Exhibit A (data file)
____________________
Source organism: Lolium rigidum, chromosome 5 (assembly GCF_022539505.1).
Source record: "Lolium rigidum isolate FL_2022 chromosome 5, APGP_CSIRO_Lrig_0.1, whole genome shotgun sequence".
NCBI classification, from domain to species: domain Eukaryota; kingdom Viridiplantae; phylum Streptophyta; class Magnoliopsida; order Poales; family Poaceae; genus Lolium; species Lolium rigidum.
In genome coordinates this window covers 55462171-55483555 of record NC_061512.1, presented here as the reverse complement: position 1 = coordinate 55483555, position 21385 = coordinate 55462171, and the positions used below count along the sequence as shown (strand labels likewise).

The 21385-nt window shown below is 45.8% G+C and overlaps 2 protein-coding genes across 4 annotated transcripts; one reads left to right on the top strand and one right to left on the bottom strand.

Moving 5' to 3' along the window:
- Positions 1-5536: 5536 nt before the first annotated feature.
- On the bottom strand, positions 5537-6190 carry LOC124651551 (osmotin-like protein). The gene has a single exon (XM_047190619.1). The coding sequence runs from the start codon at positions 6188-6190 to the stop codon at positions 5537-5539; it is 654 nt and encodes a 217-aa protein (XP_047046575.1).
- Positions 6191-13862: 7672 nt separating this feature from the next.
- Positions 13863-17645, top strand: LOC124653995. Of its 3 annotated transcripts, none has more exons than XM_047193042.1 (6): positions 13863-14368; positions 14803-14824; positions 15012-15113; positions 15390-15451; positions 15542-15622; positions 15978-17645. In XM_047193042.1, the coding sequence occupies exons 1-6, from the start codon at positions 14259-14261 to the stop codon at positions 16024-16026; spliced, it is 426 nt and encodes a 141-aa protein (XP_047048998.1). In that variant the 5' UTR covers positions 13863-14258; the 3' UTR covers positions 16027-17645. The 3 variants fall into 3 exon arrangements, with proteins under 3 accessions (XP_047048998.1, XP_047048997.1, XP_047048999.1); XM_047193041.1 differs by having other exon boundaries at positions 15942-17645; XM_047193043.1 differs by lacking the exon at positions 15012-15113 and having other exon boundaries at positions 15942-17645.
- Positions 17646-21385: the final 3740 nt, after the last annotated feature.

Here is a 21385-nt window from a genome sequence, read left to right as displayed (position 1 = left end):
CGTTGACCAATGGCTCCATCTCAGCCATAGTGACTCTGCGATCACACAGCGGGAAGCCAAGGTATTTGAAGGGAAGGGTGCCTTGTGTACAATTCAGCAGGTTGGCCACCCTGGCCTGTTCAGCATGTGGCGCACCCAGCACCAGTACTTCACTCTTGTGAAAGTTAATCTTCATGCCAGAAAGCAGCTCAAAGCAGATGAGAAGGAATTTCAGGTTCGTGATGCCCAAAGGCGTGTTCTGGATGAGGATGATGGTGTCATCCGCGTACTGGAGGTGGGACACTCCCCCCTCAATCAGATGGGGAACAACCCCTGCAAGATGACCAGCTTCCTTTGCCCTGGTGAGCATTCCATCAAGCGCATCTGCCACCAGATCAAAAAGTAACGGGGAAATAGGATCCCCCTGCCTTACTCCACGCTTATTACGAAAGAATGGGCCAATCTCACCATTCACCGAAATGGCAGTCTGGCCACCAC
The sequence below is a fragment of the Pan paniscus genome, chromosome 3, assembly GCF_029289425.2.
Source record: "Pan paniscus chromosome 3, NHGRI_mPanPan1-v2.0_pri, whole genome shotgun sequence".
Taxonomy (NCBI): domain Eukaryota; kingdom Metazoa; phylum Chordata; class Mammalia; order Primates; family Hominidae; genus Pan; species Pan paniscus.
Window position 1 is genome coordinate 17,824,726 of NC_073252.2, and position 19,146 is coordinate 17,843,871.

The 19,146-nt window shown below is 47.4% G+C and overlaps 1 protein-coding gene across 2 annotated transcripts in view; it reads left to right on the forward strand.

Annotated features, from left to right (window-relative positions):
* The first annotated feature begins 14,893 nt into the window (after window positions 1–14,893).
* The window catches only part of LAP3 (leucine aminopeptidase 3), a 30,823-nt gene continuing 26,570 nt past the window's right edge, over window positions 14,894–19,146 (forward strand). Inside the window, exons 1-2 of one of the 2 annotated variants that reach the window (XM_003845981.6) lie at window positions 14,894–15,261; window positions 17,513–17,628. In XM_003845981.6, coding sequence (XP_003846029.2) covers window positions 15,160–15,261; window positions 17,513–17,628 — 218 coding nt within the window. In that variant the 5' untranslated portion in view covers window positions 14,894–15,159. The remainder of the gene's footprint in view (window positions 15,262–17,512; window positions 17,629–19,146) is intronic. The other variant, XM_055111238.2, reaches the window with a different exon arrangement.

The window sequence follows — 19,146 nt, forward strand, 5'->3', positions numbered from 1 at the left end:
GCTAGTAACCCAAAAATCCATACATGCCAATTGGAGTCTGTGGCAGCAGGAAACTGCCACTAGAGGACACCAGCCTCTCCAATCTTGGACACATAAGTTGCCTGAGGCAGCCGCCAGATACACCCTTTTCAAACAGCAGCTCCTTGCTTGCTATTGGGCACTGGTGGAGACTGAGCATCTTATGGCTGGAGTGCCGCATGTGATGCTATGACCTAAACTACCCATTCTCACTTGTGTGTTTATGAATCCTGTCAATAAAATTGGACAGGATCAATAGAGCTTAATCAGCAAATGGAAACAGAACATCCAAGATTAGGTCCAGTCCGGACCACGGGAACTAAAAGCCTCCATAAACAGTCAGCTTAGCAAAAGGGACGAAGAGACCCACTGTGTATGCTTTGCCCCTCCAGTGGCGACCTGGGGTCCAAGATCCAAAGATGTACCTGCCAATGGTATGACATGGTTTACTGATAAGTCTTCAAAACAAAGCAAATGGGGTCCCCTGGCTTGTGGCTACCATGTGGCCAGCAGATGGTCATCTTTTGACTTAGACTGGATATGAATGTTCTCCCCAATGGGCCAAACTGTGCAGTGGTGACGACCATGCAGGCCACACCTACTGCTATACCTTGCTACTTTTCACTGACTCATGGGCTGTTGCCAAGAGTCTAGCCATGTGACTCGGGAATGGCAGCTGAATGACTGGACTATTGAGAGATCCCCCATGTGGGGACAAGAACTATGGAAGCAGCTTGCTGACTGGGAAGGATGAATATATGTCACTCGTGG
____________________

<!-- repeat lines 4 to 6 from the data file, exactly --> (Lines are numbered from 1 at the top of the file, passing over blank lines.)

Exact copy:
In genome coordinates this window covers 55462171-55483555 of record NC_061512.1, presented here as the reverse complement: position 1 = coordinate 55483555, position 21385 = coordinate 55462171, and the positions used below count along the sequence as shown (strand labels likewise).

The 21385-nt window shown below is 45.8% G+C and overlaps 2 protein-coding genes across 4 annotated transcripts; one reads left to right on the top strand and one right to left on the bottom strand.

Moving 5' to 3' along the window: